What do you think? Better to use them or avoid them?
Should I start my own business or work for someone else?
This is more of a personal life decision than a personal finance decision. But, it relates to every area of your finances. 87% of the US population has by choice or by chance, decided to work for someone else. Many wish they could start their own business. They know the benefits but find themselves comfortably in the rat race. Only 13% started and successfully run a business. The biggest reasons someone would venture out on their own is having no ceiling on how much they can make, tax advantages and the freedom to set their schedule
By working for someone else, your time and how much you can make will always be limited. But, there are many benefits; matched retirement contributions, health insurance, and a consistent paycheck, etc. You won’t have those if you’re the boss.
My take: Find a way to make money doing what you love.
What do you think? Is it better to work for someone else or have a business?
Should I invest in index funds or individual stocks?
The idea of index fund investing has been around for 40 years. Buying individual stock in one company has been around for hundreds of years. The main argument is, should I put all my money in a few companies or an entire economy in thousands of companies? Warren Buffet is famous for selecting 7 to 10 individual stocks at one time and has significantly outperformed the market for years. There’s no doubt that a few experts can beat the market. Phil Town, the author of “Rule #1 Investing” said last week, “with some experience and education, anyone can considerably outperform the market by applying my principles.” His purpose is to help people achieve financial freedom by investing like the best investors in the world.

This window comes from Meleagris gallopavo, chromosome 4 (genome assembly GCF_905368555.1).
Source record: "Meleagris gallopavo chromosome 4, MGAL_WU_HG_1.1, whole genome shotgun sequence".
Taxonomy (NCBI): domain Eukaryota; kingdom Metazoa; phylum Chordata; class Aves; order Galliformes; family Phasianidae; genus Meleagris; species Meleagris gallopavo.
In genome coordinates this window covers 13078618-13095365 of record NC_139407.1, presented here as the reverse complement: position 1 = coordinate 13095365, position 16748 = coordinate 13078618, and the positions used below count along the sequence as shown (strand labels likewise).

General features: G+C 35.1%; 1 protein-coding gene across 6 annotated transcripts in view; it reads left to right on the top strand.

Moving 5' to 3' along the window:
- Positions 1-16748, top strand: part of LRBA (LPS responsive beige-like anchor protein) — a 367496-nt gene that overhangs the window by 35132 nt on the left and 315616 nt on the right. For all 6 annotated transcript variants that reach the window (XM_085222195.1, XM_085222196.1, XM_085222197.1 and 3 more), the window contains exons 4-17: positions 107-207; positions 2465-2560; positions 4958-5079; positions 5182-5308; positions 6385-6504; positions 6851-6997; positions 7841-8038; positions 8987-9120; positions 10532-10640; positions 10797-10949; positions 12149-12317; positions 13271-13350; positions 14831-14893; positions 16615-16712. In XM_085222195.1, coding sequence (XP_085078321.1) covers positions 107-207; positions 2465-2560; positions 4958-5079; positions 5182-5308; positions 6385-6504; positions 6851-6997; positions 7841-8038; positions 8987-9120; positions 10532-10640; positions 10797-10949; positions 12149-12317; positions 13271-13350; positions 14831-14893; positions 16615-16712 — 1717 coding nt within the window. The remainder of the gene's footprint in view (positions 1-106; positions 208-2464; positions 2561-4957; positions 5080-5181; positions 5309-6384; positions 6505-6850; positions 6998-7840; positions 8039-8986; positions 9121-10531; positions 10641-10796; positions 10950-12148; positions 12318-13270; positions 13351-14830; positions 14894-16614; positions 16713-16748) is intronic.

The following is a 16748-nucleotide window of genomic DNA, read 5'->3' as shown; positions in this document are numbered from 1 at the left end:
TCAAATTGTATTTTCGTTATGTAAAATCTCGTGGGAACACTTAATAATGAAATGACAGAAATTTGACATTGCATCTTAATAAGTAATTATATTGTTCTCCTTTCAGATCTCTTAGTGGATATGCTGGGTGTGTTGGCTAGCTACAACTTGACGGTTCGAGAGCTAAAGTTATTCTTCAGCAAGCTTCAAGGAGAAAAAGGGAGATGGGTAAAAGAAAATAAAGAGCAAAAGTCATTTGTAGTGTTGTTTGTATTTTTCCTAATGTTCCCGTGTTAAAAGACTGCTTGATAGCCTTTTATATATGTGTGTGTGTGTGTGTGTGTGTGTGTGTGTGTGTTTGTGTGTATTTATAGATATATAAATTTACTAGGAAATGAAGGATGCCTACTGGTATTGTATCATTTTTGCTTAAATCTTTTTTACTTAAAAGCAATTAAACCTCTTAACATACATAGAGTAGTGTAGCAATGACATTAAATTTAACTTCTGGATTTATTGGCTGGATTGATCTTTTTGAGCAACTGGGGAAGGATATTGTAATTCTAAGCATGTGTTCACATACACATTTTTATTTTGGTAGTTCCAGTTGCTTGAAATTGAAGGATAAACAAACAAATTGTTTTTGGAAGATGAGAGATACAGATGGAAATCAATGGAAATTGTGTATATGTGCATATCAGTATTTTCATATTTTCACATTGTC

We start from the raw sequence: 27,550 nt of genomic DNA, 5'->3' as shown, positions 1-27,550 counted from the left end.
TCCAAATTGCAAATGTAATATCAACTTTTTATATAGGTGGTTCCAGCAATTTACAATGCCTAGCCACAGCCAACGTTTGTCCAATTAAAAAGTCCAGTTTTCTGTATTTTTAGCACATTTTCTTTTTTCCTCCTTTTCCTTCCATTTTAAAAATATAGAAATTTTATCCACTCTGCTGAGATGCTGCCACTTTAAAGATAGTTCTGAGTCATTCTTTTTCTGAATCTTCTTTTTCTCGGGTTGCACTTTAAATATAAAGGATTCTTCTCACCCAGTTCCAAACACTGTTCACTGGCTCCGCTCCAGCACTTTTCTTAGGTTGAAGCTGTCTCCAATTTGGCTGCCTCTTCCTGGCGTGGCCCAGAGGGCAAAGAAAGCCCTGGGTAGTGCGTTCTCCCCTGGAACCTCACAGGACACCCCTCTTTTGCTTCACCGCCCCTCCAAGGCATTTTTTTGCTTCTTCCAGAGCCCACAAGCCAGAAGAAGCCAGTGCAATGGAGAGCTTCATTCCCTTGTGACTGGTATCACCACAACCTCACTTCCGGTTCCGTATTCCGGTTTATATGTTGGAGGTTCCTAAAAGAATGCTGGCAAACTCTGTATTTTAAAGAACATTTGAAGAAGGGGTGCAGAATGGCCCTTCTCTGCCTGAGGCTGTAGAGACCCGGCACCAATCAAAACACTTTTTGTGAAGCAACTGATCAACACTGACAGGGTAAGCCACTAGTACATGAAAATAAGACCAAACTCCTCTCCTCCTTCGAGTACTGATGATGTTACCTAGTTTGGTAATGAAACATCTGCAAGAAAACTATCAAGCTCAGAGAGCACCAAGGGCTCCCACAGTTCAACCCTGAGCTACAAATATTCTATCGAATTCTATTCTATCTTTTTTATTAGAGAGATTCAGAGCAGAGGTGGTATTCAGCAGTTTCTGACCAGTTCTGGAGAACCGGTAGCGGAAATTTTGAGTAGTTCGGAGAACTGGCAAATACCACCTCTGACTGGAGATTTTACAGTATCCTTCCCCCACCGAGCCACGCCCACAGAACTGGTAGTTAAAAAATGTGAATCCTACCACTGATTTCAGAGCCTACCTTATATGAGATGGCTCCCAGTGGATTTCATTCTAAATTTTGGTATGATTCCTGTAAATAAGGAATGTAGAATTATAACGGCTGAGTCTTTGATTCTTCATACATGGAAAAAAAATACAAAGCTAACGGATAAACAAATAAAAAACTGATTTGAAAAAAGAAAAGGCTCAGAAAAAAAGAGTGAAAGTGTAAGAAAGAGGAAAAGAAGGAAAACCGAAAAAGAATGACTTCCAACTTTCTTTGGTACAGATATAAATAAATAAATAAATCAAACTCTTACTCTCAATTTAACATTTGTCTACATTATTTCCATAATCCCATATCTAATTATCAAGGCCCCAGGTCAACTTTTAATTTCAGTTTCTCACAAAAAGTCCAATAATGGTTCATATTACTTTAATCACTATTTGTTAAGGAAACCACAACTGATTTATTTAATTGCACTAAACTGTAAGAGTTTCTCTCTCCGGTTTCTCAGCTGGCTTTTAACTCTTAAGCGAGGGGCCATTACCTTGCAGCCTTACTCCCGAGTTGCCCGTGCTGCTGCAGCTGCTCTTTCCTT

Statistically speaking, 98% of funds don’t beat the market. JL Collins, author of “The Simple Path to Wealth” says, “avoid the stress of trying to time the market, why not align yourself with the market?” The key is to invest in low-cost broad-based index funds such as the Vanguard VTSAX total stock market fund that has an expense ratio of 0.04%.
My take: Align yourself with the market and lower your fees. Play around with a small amount of money in individual stocks.
What do you think? Is it better to buy index funds or buy individual stocks?
Should I buy a new or used car?
Do we need to discuss this? Buying a new car
and driving off the lot is dumb. It just lost a third of its value. Same with leasing, it’s dumb financially. Some say, “I’m buying a new car because I plan to be the only owner for the next 30 years.” In that case, you’re good. The chances of that happening? Low. You’ll probably hate it after a few years.
My take: pay cash for a gently used car.
What do you think? Is it better to buy new or used?
Should I buy a home or rent?
In America, we love homes. It’s the status symbol of choice to show our success. But, is owning a home always the best financially? 75% believe that it makes more sense financially to own a home. When you own a house, your payment each month goes to paying off the principle. But, how much does it actually costs to get into a house and maintain it? Closing costs, realtor fees, interest, unexpected repairs and being tied down to one place are all things to consider. Actual costs vary depending on the area. It typically costs 4-5% of the purchase price to sell the thing. So, when someone says, “my area is growing and I’m building up so much equity,” understand most people don’t walk away with very much after all of the costs.